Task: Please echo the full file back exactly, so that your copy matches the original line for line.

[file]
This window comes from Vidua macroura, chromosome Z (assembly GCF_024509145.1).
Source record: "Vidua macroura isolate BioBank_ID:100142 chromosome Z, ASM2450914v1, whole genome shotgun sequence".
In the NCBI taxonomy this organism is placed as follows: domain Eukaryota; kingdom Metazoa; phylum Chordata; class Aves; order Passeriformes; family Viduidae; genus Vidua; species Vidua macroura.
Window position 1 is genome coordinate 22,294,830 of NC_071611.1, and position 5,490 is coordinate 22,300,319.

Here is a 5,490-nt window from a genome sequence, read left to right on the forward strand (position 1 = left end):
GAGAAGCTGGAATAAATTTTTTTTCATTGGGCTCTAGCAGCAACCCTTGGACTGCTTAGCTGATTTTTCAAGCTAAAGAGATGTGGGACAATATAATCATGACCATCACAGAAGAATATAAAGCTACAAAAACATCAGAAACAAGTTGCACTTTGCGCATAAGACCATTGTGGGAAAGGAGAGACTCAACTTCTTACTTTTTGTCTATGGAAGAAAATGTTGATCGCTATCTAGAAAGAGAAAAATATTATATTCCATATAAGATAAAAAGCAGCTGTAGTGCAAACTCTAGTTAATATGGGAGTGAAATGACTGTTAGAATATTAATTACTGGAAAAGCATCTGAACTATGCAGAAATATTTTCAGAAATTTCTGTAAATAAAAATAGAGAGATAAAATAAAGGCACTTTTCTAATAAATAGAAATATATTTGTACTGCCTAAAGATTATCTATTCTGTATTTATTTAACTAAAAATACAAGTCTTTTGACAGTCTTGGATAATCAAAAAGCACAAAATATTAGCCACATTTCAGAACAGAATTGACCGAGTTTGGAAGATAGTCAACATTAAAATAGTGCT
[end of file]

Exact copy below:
This window comes from Vidua macroura, chromosome Z (assembly GCF_024509145.1).
Source record: "Vidua macroura isolate BioBank_ID:100142 chromosome Z, ASM2450914v1, whole genome shotgun sequence".
In the NCBI taxonomy this organism is placed as follows: domain Eukaryota; kingdom Metazoa; phylum Chordata; class Aves; order Passeriformes; family Viduidae; genus Vidua; species Vidua macroura.
Window position 1 is genome coordinate 22,294,830 of NC_071611.1, and position 5,490 is coordinate 22,300,319.

Here is a 5,490-nt window from a genome sequence, read left to right on the forward strand (position 1 = left end):
GAGAAGCTGGAATAAATTTTTTTTCATTGGGCTCTAGCAGCAACCCTTGGACTGCTTAGCTGATTTTTCAAGCTAAAGAGATGTGGGACAATATAATCATGACCATCACAGAAGAATATAAAGCTACAAAAACATCAGAAACAAGTTGCACTTTGCGCATAAGACCATTGTGGGAAAGGAGAGACTCAACTTCTTACTTTTTGTCTATGGAAGAAAATGTTGATCGCTATCTAGAAAGAGAAAAATATTATATTCCATATAAGATAAAAAGCAGCTGTAGTGCAAACTCTAGTTAATATGGGAGTGAAATGACTGTTAGAATATTAATTACTGGAAAAGCATCTGAACTATGCAGAAATATTTTCAGAAATTTCTGTAAATAAAAATAGAGAGATAAAATAAAGGCACTTTTCTAATAAATAGAAATATATTTGTACTGCCTAAAGATTATCTATTCTGTATTTATTTAACTAAAAATACAAGTCTTTTGACAGTCTTGGATAATCAAAAAGCACAAAATATTAGCCACATTTCAGAACAGAATTGACCGAGTTTGGAAGATAGTCAACATTAAAATAGTGCT